Thursday, August 8, 2013

陳兎根 • Chen Tu Gen

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Last year, Chen Tu Gen, a Chinese man from Yixing, came into Kkik Da Geo with a collection of hand-made pots, hoping to do business in Korea. He said that all the shops he'd visited weren't interested (they most likely didn't trust him) and Kkik Da Geo was the last place he was trying before going back to China.

When he unveiled his pots, their jaws dropped at what they beheld; a perfect blend of technique, artistry, and precious, rare clay. A combination rarely seen these days. As far as teashops in Seoul go, few owners have Mr Ahn's eye for clay and he immediately recognized that the pots were authentic zisha and zhuni clays. Needless to say, they immediately agreed to sell his pots, considering their meeting him to be "in-yeon", a sort of karmic-affintity. 

Not long after, I visited their website and my own eyes nearly popped out when I saw the new collection of pots they had. The one that amazed me the most was a peach-branch pot with a heart-shaped spout. I'd never seen anything like it. Unfortunately, by the time I made it into Seoul, it had been sold, but I was pleased to set aside an elegantly crafted zhuni guava pot. The stone used to make zhuni clay has been extinct since the early 1970's, but his supply of clay has been in his family for 200 years and he inherited it from his grandfather.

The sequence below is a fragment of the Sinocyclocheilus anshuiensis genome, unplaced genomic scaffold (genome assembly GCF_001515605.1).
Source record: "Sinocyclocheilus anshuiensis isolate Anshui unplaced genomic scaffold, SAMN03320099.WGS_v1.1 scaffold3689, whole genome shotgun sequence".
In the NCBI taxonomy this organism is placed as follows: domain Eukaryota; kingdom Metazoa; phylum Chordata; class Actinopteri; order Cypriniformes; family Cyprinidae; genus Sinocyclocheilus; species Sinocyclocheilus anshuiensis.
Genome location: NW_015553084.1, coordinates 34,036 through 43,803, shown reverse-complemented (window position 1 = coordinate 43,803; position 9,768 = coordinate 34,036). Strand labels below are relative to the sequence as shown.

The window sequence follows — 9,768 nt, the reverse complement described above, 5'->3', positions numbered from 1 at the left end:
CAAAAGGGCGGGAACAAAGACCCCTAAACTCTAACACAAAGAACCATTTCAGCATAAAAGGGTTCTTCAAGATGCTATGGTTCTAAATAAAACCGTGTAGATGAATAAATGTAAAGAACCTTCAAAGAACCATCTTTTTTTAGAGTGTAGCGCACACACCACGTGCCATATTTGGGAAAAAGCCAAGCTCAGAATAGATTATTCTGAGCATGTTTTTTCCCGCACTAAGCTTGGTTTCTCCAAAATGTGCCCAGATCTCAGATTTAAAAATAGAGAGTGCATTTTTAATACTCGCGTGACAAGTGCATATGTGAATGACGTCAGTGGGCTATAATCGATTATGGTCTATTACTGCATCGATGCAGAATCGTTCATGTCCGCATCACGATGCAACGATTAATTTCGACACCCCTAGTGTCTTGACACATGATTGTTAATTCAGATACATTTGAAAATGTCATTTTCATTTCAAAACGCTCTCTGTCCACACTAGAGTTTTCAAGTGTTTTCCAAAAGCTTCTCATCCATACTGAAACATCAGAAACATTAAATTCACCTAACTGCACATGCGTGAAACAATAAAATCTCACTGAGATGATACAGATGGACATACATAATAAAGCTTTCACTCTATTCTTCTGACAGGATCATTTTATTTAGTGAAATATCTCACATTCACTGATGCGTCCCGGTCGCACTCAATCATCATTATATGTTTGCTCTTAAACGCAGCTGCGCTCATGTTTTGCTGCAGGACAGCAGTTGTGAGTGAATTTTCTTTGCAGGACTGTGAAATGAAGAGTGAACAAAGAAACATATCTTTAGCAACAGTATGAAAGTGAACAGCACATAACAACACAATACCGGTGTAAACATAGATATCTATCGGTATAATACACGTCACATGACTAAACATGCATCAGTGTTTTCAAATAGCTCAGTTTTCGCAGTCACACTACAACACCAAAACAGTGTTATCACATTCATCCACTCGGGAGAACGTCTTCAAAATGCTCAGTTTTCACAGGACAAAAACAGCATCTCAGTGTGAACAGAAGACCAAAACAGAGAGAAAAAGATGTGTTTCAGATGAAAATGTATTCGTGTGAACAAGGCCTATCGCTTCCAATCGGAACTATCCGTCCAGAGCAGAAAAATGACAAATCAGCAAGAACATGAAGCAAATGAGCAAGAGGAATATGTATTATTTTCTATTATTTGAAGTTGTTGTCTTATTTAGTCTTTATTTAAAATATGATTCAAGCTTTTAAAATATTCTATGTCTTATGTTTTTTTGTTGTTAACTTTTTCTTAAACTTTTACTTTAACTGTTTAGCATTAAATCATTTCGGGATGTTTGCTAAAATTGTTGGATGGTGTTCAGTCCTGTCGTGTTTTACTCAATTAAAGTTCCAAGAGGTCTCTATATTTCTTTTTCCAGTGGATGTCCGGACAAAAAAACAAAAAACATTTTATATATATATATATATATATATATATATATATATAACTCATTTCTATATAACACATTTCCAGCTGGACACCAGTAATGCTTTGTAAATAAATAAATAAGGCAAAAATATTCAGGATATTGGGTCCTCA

As fate would have it, just a few days after I bought the guava pot, I dropped by the shop just as a parcel arrived from Chen Tu Gen. Mr Ahn carefully unwrapped a zisha pear-branch pot for me to admire and said it was mine if I wanted it. At first I said no, but called them the next day to change my mind. They let me pay it off as I could and after four long months of admiring it through the glass display case, I was able to bring it home to join the rest of my indulgences. 

What amazed me the most about these pots, aside from their perfect form, is how fast they sold. In even a week between visits I'd notice more than a dozen would be gone. There were several of them that were accented with gold leaf for more than twice the price of a regular one and within two weeks they were all gone. 

Not that I plan on selling them anytime soon, but if there's one justification to owning these pots, beyond desire/greed, they are actually good investments, as their value is guaranteed to grow. Really, though, they just make drinking tea that much more enjoyable.

Here are a couple of photos I took at Kkik Da Geo with my phone (not the greatest quality). I will do a proper, in-depth review of each one when time permits.

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